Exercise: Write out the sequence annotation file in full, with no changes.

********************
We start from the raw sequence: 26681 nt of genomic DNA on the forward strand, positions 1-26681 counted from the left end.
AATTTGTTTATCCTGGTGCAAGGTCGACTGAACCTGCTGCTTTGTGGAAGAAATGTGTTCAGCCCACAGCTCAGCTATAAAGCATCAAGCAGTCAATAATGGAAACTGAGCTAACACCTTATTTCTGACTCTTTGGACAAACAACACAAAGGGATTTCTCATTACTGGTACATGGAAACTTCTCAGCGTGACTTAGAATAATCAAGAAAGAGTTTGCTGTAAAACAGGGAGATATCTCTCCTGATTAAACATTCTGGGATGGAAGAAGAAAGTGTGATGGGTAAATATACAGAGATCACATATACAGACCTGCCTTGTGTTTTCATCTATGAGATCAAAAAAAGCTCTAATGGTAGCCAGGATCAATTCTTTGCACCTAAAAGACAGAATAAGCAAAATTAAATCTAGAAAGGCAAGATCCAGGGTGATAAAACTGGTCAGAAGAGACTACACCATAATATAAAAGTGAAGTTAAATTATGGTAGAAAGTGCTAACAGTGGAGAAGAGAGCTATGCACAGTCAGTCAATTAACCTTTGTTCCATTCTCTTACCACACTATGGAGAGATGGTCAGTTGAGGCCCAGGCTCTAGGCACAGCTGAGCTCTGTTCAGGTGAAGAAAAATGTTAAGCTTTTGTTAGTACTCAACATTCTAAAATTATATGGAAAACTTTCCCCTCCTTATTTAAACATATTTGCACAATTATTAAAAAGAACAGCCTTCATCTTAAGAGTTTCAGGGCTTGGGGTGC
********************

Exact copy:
We start from the raw sequence: 26681 nt of genomic DNA on the forward strand, positions 1-26681 counted from the left end.
AATTTGTTTATCCTGGTGCAAGGTCGACTGAACCTGCTGCTTTGTGGAAGAAATGTGTTCAGCCCACAGCTCAGCTATAAAGCATCAAGCAGTCAATAATGGAAACTGAGCTAACACCTTATTTCTGACTCTTTGGACAAACAACACAAAGGGATTTCTCATTACTGGTACATGGAAACTTCTCAGCGTGACTTAGAATAATCAAGAAAGAGTTTGCTGTAAAACAGGGAGATATCTCTCCTGATTAAACATTCTGGGATGGAAGAAGAAAGTGTGATGGGTAAATATACAGAGATCACATATACAGACCTGCCTTGTGTTTTCATCTATGAGATCAAAAAAAGCTCTAATGGTAGCCAGGATCAATTCTTTGCACCTAAAAGACAGAATAAGCAAAATTAAATCTAGAAAGGCAAGATCCAGGGTGATAAAACTGGTCAGAAGAGACTACACCATAATATAAAAGTGAAGTTAAATTATGGTAGAAAGTGCTAACAGTGGAGAAGAGAGCTATGCACAGTCAGTCAATTAACCTTTGTTCCATTCTCTTACCACACTATGGAGAGATGGTCAGTTGAGGCCCAGGCTCTAGGCACAGCTGAGCTCTGTTCAGGTGAAGAAAAATGTTAAGCTTTTGTTAGTACTCAACATTCTAAAATTATATGGAAAACTTTCCCCTCCTTATTTAAACATATTTGCACAATTATTAAAAAGAACAGCCTTCATCTTAAGAGTTTCAGGGCTTGGGGTGC